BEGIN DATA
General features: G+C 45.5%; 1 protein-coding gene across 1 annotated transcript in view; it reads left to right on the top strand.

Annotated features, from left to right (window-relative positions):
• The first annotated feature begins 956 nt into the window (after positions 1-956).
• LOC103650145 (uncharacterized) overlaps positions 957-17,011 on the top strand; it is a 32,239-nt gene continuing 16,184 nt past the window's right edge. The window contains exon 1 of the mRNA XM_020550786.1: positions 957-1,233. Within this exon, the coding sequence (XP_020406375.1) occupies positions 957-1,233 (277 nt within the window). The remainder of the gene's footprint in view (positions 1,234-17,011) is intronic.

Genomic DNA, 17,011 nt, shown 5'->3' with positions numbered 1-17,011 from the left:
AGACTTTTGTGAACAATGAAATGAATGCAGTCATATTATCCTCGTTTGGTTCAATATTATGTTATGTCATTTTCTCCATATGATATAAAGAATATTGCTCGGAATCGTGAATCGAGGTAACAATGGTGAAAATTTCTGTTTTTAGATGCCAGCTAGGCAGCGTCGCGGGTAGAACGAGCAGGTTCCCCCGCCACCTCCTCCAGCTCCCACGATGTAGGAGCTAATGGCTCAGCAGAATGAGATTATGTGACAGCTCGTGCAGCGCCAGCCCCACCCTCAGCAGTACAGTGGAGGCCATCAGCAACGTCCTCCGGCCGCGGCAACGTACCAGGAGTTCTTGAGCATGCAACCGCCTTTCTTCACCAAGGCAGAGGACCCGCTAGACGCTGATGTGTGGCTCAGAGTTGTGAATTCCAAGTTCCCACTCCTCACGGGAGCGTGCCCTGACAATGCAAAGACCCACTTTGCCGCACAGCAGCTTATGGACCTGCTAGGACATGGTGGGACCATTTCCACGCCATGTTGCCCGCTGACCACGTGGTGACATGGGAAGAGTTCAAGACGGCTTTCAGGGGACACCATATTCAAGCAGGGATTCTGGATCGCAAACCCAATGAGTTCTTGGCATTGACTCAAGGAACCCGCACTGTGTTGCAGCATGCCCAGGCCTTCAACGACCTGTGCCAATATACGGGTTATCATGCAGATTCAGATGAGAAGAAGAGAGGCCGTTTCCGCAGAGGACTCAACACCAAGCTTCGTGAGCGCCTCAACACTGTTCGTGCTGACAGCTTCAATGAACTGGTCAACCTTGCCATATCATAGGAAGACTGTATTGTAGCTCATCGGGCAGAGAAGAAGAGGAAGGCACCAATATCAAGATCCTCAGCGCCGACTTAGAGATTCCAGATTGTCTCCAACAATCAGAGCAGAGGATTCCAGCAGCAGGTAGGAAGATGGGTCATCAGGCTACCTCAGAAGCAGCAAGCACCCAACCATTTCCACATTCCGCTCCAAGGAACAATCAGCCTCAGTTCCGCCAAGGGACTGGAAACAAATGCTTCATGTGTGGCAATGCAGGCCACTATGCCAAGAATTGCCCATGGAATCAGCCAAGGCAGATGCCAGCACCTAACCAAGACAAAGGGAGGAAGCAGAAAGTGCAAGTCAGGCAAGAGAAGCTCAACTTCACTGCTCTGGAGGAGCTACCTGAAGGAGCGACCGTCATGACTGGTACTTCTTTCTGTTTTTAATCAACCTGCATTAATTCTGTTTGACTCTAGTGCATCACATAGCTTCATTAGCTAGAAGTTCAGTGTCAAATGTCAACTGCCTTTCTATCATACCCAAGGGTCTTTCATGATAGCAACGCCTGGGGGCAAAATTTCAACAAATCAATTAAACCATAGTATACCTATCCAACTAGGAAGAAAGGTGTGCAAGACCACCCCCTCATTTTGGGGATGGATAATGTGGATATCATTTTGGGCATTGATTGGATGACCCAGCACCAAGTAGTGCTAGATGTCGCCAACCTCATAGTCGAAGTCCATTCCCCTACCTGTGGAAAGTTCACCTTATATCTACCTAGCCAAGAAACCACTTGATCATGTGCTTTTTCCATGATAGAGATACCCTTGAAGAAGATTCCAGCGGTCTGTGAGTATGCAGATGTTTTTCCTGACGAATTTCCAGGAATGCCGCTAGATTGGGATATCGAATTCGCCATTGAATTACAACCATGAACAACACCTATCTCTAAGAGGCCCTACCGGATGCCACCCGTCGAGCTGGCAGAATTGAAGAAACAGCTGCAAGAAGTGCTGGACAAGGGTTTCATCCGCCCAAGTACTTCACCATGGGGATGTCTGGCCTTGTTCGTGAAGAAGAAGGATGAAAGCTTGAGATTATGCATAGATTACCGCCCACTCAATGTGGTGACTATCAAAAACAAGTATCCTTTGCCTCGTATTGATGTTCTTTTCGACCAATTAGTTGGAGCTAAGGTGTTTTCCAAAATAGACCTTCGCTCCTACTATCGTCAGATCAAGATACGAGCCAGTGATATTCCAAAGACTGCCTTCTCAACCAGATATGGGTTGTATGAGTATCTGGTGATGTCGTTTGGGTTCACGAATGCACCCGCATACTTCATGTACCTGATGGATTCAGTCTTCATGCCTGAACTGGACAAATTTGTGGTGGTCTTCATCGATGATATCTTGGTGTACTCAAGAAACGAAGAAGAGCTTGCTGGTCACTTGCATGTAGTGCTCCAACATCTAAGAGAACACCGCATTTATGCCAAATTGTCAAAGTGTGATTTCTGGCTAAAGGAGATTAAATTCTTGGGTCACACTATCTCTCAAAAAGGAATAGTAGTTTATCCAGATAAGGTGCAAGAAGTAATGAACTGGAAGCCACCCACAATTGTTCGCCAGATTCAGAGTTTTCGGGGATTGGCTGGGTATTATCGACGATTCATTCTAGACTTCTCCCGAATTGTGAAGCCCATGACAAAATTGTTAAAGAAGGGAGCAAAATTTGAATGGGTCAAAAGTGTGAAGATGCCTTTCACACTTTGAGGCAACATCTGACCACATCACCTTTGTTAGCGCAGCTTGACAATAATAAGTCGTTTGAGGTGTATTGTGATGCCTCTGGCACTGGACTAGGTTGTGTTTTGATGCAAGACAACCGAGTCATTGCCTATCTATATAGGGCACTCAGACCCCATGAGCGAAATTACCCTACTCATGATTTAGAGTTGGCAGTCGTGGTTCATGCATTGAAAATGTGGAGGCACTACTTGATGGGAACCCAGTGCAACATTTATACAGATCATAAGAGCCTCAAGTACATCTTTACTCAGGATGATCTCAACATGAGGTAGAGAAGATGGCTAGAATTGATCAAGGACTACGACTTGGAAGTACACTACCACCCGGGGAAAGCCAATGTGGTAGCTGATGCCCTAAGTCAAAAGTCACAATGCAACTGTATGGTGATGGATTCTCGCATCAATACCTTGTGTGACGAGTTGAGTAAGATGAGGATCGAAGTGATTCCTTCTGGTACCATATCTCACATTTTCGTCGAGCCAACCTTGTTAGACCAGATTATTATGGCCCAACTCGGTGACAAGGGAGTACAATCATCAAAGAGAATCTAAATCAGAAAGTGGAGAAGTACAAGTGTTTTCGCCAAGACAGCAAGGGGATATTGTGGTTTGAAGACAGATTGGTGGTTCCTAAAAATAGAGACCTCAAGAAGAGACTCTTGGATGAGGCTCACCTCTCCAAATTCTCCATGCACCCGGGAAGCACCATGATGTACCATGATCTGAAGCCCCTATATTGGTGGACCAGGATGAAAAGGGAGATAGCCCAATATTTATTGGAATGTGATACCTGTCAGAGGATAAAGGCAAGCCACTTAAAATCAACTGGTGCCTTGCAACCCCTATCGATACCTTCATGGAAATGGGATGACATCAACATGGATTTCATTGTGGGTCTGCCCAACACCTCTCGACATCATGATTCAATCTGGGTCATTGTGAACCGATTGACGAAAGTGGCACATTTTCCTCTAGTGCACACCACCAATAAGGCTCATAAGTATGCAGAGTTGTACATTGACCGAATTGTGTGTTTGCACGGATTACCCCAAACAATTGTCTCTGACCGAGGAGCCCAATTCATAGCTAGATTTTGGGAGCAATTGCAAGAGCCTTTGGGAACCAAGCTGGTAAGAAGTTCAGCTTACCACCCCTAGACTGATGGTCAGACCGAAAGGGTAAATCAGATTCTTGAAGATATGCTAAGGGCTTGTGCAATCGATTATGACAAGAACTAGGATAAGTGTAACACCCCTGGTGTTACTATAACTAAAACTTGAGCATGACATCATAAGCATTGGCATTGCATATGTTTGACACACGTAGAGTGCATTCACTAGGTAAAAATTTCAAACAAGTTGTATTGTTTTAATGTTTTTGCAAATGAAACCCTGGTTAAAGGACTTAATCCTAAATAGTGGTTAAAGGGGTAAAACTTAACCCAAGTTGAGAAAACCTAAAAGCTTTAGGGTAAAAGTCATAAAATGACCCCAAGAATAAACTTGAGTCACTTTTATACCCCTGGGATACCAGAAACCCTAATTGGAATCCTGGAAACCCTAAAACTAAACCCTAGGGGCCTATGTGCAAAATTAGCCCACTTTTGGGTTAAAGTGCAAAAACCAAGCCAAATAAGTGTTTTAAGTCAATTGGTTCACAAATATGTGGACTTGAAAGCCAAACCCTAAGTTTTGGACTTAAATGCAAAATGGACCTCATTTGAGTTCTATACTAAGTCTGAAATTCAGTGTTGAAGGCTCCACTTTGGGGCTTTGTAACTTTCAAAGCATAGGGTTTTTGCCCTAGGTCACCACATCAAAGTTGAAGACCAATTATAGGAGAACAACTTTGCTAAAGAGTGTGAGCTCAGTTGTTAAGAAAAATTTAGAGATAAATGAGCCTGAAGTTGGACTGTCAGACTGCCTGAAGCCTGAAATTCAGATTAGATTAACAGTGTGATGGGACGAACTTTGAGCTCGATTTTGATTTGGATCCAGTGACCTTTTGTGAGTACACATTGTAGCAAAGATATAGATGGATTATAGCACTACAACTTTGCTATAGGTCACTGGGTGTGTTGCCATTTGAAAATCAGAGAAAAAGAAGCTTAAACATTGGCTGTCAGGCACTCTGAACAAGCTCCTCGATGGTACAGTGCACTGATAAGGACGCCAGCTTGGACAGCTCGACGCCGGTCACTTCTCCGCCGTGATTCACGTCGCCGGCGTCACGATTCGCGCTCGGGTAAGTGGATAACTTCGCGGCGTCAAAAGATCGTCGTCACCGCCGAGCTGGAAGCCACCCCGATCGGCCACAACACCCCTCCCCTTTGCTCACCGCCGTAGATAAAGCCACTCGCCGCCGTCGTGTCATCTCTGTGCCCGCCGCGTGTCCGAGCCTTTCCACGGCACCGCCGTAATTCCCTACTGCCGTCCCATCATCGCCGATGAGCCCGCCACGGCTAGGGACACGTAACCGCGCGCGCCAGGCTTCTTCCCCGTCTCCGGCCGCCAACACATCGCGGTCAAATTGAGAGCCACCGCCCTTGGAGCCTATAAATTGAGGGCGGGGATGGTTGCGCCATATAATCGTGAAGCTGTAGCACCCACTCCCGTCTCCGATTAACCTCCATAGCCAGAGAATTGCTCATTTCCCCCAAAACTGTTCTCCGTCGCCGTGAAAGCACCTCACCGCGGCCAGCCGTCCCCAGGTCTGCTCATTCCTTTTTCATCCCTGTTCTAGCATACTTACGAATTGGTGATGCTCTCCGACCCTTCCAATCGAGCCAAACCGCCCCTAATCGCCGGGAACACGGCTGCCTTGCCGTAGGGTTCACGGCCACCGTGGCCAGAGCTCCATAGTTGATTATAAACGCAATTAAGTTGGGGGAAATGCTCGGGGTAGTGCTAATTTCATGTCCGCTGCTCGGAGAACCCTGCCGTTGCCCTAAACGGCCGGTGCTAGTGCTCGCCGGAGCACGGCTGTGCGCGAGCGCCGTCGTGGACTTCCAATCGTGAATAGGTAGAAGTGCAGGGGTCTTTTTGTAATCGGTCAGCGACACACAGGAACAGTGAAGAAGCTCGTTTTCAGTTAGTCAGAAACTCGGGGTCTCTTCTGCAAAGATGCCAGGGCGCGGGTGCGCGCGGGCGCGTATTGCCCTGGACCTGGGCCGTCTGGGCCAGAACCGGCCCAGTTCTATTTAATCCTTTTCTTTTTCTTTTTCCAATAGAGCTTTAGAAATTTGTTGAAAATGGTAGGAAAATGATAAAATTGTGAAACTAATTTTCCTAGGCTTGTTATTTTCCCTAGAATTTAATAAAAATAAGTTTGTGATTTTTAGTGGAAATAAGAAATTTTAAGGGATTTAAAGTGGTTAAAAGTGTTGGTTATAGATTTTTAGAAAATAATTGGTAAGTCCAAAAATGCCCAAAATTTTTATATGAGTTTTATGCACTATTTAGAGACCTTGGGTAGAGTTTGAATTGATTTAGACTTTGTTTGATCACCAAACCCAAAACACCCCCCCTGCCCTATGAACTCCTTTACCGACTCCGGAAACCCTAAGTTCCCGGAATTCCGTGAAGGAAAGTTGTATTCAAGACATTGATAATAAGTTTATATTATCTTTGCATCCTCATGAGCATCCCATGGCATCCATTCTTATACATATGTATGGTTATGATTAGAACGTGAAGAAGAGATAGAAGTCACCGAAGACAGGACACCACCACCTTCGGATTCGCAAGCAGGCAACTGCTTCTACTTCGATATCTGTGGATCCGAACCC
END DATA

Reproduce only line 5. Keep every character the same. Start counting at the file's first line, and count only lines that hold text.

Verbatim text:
Genomic DNA, 17,011 nt, shown 5'->3' with positions numbered 1-17,011 from the left: